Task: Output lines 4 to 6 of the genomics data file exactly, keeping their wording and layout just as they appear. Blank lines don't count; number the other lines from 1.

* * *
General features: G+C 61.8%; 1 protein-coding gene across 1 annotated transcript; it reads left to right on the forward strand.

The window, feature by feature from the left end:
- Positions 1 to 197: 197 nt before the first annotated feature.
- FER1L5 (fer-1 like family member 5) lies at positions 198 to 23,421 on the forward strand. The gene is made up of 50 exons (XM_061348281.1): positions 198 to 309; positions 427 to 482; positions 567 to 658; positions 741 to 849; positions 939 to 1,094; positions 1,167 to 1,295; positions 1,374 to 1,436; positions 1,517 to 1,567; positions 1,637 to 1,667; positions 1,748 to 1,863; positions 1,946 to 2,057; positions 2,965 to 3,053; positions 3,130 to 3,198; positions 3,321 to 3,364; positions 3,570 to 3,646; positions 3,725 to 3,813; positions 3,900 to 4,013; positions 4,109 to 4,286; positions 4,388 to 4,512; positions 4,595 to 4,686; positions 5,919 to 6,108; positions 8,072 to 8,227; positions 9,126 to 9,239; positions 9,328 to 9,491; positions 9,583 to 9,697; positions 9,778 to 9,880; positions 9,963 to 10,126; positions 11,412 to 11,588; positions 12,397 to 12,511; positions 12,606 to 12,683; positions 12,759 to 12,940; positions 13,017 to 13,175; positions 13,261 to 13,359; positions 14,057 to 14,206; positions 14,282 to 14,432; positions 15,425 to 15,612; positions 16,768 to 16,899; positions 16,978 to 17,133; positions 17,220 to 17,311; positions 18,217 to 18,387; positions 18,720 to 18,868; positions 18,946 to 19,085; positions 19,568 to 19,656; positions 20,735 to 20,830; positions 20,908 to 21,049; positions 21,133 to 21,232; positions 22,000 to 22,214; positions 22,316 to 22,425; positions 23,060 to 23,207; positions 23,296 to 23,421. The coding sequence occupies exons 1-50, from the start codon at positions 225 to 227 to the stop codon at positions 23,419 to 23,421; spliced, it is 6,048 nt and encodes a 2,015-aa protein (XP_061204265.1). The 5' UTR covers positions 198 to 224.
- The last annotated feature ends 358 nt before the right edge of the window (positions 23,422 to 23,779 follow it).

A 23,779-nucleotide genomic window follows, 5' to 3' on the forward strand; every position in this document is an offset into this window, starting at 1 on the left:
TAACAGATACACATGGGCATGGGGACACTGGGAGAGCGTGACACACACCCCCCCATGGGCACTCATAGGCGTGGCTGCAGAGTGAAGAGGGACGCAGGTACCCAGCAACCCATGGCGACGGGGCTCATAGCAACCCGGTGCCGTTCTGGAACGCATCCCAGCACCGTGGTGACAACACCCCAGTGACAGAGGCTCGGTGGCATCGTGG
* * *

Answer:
- FER1L5 (fer-1 like family member 5) lies at positions 198 to 23,421 on the forward strand. The gene is made up of 50 exons (XM_061348281.1): positions 198 to 309; positions 427 to 482; positions 567 to 658; positions 741 to 849; positions 939 to 1,094; positions 1,167 to 1,295; positions 1,374 to 1,436; positions 1,517 to 1,567; positions 1,637 to 1,667; positions 1,748 to 1,863; positions 1,946 to 2,057; positions 2,965 to 3,053; positions 3,130 to 3,198; positions 3,321 to 3,364; positions 3,570 to 3,646; positions 3,725 to 3,813; positions 3,900 to 4,013; positions 4,109 to 4,286; positions 4,388 to 4,512; positions 4,595 to 4,686; positions 5,919 to 6,108; positions 8,072 to 8,227; positions 9,126 to 9,239; positions 9,328 to 9,491; positions 9,583 to 9,697; positions 9,778 to 9,880; positions 9,963 to 10,126; positions 11,412 to 11,588; positions 12,397 to 12,511; positions 12,606 to 12,683; positions 12,759 to 12,940; positions 13,017 to 13,175; positions 13,261 to 13,359; positions 14,057 to 14,206; positions 14,282 to 14,432; positions 15,425 to 15,612; positions 16,768 to 16,899; positions 16,978 to 17,133; positions 17,220 to 17,311; positions 18,217 to 18,387; positions 18,720 to 18,868; positions 18,946 to 19,085; positions 19,568 to 19,656; positions 20,735 to 20,830; positions 20,908 to 21,049; positions 21,133 to 21,232; positions 22,000 to 22,214; positions 22,316 to 22,425; positions 23,060 to 23,207; positions 23,296 to 23,421. The coding sequence occupies exons 1-50, from the start codon at positions 225 to 227 to the stop codon at positions 23,419 to 23,421; spliced, it is 6,048 nt and encodes a 2,015-aa protein (XP_061204265.1). The 5' UTR covers positions 198 to 224.
- The last annotated feature ends 358 nt before the right edge of the window (positions 23,422 to 23,779 follow it).

A 23,779-nucleotide genomic window follows, 5' to 3' on the forward strand; every position in this document is an offset into this window, starting at 1 on the left: